Analyzing the Opportunity
“Portfolio characterization” simply means grouping properties or leases within the portfolio by common characteristics so standardized strategies can be developed for certain types of leases. These strategies are aligned with the likelihood of a successful negotiation and thus are realistic and achievable. Portfolio characteristics that can be used to identify specific green leasing strategies are as follows:
Size of Leases as percent of Total Rentable Space in Building – The size of the lease in relation to the total building size is indicative of the amount of influence a single tenant is likely to have in decisions about building retrofits and operation and maintenance issues. In these instances – where the tenant is the majority tenant of the building - the greening opportunity is greatest and the most stringent criteria should be used in establishing green objectives.
Lease Term – The longer the lease term the more feasible investments in building upgrades become due to the ability for the investor to recoup their initial capital costs. Many green building upgrades related to core and shell improvements have higher payback periods than interior upgrades (lights and controls), and thus are typically only attractive to tenants and landlords who take more of a life cycle cost approach. Instances where leases have terms longer than 10 years are potential candidates for more comprehensive sustainability options.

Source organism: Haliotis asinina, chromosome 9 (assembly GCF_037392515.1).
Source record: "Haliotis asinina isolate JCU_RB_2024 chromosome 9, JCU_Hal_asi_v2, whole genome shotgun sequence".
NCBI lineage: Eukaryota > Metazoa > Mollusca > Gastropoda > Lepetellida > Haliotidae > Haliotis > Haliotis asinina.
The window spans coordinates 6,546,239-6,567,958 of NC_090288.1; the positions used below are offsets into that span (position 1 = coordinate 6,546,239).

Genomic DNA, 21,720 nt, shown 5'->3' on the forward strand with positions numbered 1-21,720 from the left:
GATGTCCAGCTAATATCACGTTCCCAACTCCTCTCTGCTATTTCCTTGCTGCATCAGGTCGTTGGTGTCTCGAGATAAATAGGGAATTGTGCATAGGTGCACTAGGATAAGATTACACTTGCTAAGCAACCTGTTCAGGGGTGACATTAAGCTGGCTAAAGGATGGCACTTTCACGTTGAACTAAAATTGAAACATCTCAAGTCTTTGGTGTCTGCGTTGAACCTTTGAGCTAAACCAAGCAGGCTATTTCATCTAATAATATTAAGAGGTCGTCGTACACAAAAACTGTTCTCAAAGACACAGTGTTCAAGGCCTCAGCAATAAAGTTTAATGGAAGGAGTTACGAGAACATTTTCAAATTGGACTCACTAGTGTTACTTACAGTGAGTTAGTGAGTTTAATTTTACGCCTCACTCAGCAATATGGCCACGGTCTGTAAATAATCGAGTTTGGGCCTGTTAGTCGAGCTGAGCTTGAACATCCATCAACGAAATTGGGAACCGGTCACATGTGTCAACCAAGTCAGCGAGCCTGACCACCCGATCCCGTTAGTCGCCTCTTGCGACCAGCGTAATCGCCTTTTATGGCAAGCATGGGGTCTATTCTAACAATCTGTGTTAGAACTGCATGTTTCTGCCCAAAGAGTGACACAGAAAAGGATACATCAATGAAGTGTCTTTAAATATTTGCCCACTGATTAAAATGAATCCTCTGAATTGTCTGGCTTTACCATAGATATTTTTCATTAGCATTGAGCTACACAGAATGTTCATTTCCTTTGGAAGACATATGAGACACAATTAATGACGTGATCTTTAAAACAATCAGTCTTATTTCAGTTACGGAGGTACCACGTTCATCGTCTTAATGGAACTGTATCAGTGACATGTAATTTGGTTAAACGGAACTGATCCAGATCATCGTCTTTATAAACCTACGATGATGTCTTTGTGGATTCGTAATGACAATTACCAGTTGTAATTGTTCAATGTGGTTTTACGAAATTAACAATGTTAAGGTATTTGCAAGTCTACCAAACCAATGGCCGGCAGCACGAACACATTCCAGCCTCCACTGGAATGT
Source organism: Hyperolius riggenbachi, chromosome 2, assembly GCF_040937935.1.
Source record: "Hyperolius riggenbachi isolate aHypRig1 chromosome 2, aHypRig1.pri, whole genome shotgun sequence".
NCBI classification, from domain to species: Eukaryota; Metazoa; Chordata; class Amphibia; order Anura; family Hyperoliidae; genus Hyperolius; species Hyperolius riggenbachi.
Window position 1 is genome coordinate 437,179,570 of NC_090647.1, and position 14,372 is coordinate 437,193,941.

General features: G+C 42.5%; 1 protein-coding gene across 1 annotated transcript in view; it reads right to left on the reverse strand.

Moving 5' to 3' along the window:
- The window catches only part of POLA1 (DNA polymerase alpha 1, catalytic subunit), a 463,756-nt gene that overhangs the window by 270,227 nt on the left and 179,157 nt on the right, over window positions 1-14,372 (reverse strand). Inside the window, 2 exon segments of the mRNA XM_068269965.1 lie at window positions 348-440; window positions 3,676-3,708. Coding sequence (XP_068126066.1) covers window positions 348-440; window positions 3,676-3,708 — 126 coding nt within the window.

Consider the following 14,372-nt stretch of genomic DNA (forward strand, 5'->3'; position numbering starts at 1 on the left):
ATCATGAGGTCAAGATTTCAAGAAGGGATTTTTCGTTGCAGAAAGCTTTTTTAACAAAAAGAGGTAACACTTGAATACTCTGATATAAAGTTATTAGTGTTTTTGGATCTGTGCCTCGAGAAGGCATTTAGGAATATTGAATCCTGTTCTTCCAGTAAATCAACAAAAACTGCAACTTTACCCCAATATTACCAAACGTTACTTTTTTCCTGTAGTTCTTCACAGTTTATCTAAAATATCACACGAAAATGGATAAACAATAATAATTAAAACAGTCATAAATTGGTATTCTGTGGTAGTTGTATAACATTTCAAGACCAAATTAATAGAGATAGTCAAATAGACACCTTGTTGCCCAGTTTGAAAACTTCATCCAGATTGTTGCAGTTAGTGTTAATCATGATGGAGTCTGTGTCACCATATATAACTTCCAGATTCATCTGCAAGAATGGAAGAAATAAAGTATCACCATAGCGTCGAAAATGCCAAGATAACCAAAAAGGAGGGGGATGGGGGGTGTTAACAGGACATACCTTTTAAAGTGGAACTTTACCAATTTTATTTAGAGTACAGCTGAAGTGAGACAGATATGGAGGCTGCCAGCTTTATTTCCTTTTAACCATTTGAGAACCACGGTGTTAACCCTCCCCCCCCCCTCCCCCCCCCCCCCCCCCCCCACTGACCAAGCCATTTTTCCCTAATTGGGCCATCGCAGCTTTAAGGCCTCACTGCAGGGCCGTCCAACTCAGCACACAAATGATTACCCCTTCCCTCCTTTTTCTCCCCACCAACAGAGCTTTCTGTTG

Year Building was Placed In-Service – The vintage of a building is a general indicator of energy and water efficiency. Depending on the landlord’s maintenance practices, older buildings would likely have more greening opportunities and thus should have specific criteria related to commissioning and technology upgrades when developing specific goals and objectives for these sites.
Lease Structure – Lease structure, or the type of operating expense clause, is an important indicator of the type of green leasing strategy that should be undertaken. As discussed earlier in this paper, the lease’s structure defines the responsibilities for paying the operating expenses, including utilities.
- A gross lease is one in which the landlord is responsible for providing and paying for all the operating expenses including the utilities. The utility costs are part of the lease payment. The relevance of this type of lease for green leasing is that energy-savings (i.e. lower utility bills) that may result from efficiency upgrades will benefit the landlord directly, and will only benefit the tenant if the gross rent is reduced. Gross or full service leases also do not provide incentive for tenants to invest in efficiency measures within their own interior space due to the fact that other tenants in the building will benefit from the decreased operating expenses. The landlord should be extremely motivated to reduce operating costs in these types of leases.
- A net lease, is a lease in which the tenant is responsible for paying the utilities. Net leases present a major split-incentive problem for landlords because although the landlord may wish to upgrade building systems, the tenant would benefit from any subsequent lower utility bills. It should also be noted that net leases do not present issues of split incentives if the tenant pays for the costs of the efficiency upgrades, and although it is unlikely that this would occur for major building systems (HVAC and plumbing systems) smaller investments within the tenant’s build out, such as lighting fixtures and sensors, should be reviewed by the tenant in net lease. It should also be noted that most leases allow landlords to amortize the capital costs of energy efficiency equipment if the upgrade results in lowered total operating costs. Green minded tenants who are in net leases should develop aggressive goals regarding energy efficiency.
Single-Tenant vs. Multi-Tenant – From both the tenant and landlord viewpoint, there is greater flexibility to implement green programs when there is a single building occupant, due to the simpler negotiation process.